|Sediment from the Inova construction site is flowing into streams. [Photos by Kris Unger]|
While some efforts have been made to correct the problem, it’s not clear whether that is sufficient or whether there is any accountability for Inova or its construction crews.
|Wildlife on the Inova site depend on clean streams.|
He reported the problem to the Virginia Department of Environmental Quality hotline. The Fairfax County Fire Department arrived within two hours but they didn’t think there was a problem.
Unger also complained to Fairfax County. David Humphrey, a supervising engineering inspector with the Fairfax County Site Development and Inspection Division, sent an email to Unger Oct. 25 stating that several corrective measures had been undertaken, including the removal of silt build-up, the installation of a silt fence and dams, temporary stabilization of the area over the outfall pipe, and landscaping.
However, when Unger visited the construction site on Nov. 3, he found “clear signs of inadequate or overwhelmed sediment control measures and fresh deposits of sediment runoff,” and again reported the problem to state and county officials, noting, “this is after the site had been reported, inspected, and fixed.”
Three days later, Unger and other members of FACC visited the property during a rainstorm and documented large amounts of sediment being washed off the construction site into a tributary of Holmes Run.
H. Keith Anthony, an engineering inspector with the Site Development and Inspection Division, responded Nov. 8, stating a rock berm had been installed across the entire width of the outfall channel to absorb the brunt of the runoff and that an additional silt fence and sodding would be installed.
It’s not known whether the project is in compliance, whether the initial design was adequate, whether there is adequate oversight, and whether there are any penalties or consequences for those responsible, Unger says.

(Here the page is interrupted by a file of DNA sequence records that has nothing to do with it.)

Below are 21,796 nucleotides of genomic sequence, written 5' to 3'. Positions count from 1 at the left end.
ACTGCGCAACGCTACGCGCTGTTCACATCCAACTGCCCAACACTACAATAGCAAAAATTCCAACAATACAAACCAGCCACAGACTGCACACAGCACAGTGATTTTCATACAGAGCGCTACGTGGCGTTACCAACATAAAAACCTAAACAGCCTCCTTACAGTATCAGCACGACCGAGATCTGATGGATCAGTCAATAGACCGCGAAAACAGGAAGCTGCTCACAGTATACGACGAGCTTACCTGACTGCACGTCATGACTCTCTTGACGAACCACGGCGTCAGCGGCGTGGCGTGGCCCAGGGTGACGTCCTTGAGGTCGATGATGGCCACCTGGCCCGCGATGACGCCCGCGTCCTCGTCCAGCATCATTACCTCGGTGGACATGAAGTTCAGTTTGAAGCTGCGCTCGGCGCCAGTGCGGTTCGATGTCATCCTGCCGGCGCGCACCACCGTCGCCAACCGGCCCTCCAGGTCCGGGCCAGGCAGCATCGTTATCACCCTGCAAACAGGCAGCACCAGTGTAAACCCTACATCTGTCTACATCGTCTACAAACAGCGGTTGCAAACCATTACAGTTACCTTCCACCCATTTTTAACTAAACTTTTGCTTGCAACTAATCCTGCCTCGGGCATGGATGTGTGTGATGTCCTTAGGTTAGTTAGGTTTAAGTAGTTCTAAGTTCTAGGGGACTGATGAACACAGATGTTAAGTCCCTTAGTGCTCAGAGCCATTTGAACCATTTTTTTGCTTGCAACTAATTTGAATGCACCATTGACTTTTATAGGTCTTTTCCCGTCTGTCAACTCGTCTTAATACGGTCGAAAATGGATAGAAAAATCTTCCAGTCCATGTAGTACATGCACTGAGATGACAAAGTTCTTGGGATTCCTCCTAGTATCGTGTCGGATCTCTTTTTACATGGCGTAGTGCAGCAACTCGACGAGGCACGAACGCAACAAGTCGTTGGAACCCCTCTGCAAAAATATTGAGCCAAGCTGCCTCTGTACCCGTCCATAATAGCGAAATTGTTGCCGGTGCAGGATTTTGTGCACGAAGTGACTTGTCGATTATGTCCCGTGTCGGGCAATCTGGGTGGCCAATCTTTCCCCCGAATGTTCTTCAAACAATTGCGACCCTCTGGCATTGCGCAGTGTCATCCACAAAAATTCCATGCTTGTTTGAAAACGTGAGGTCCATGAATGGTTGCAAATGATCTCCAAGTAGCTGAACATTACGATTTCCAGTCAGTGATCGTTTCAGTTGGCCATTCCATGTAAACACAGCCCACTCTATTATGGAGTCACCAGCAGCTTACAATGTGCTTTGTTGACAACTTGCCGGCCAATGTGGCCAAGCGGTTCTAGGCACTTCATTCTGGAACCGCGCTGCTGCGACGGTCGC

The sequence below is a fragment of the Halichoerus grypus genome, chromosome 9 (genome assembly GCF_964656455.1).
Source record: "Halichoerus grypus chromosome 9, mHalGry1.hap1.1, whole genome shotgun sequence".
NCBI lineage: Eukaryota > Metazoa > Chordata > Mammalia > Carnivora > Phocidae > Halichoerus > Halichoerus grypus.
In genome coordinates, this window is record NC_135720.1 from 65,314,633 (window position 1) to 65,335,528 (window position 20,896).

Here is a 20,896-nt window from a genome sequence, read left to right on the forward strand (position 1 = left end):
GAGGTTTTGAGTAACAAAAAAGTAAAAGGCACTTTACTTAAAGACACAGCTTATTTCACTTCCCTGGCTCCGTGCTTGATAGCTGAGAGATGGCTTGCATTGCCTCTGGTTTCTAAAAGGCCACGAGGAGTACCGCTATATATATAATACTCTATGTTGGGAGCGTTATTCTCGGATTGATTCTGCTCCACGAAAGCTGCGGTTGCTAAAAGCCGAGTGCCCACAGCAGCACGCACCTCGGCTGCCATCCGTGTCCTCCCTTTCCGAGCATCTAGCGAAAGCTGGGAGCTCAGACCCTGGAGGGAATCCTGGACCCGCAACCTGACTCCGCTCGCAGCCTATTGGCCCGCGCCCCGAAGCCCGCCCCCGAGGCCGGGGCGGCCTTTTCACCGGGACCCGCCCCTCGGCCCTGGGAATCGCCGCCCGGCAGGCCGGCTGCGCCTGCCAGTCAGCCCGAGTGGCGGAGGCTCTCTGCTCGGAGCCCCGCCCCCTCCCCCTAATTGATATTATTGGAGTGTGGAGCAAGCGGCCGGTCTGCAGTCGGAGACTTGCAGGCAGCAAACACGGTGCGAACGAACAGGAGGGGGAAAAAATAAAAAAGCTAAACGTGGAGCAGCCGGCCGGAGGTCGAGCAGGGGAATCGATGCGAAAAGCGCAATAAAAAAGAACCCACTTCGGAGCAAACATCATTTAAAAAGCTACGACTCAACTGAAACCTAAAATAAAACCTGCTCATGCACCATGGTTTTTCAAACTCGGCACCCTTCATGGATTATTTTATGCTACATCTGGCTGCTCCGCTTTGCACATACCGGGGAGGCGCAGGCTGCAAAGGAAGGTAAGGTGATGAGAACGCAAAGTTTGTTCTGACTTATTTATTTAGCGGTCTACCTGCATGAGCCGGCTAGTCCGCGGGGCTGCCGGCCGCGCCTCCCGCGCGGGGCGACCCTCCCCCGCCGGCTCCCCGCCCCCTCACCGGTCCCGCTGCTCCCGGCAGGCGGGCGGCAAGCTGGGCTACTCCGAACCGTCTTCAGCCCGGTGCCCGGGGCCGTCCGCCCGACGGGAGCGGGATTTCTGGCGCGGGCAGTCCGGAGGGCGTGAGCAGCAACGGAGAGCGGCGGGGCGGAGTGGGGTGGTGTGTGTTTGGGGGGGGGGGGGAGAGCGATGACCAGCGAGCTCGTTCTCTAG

If the county insists the problem has been fixed, he questions whether its definition of compliance is adequate. “Is what they’re doing good enough to protect the watershed?”
|Corrective actions don't seem to be doing job.|
That property had been undisturbed for years, allowing wildlife to flourish, including deer and foxes, Unger notes. A healthy stream free of sediment is really important to ensure biodiversity. FACC does a lot of stewardship activities, to reduce stormwater runoff, but “the work we do is completely dwarfed by something like this.”
“Inova is focused on health, and the health benefits of nature are obvious, he says. Patients at the new cancer facility under construction “would benefit from having nature nearby, and Inova can be an excellent steward of nature.”
He blames Inova and its construction contractors for destroying the watershed “without anyone really noticing and without any serious consequences.”
Unger believes that if he hadn’t complained to public officials about the runoff, no one would have done anything. Sediment has probably been dumped into Holmes Run for months before the problem was reported.
“I shouldn’t have needed to observe that site,” he says. And FACC, an all-volunteer organization, “is not in a position to judge a multimillion-dollar construction project.”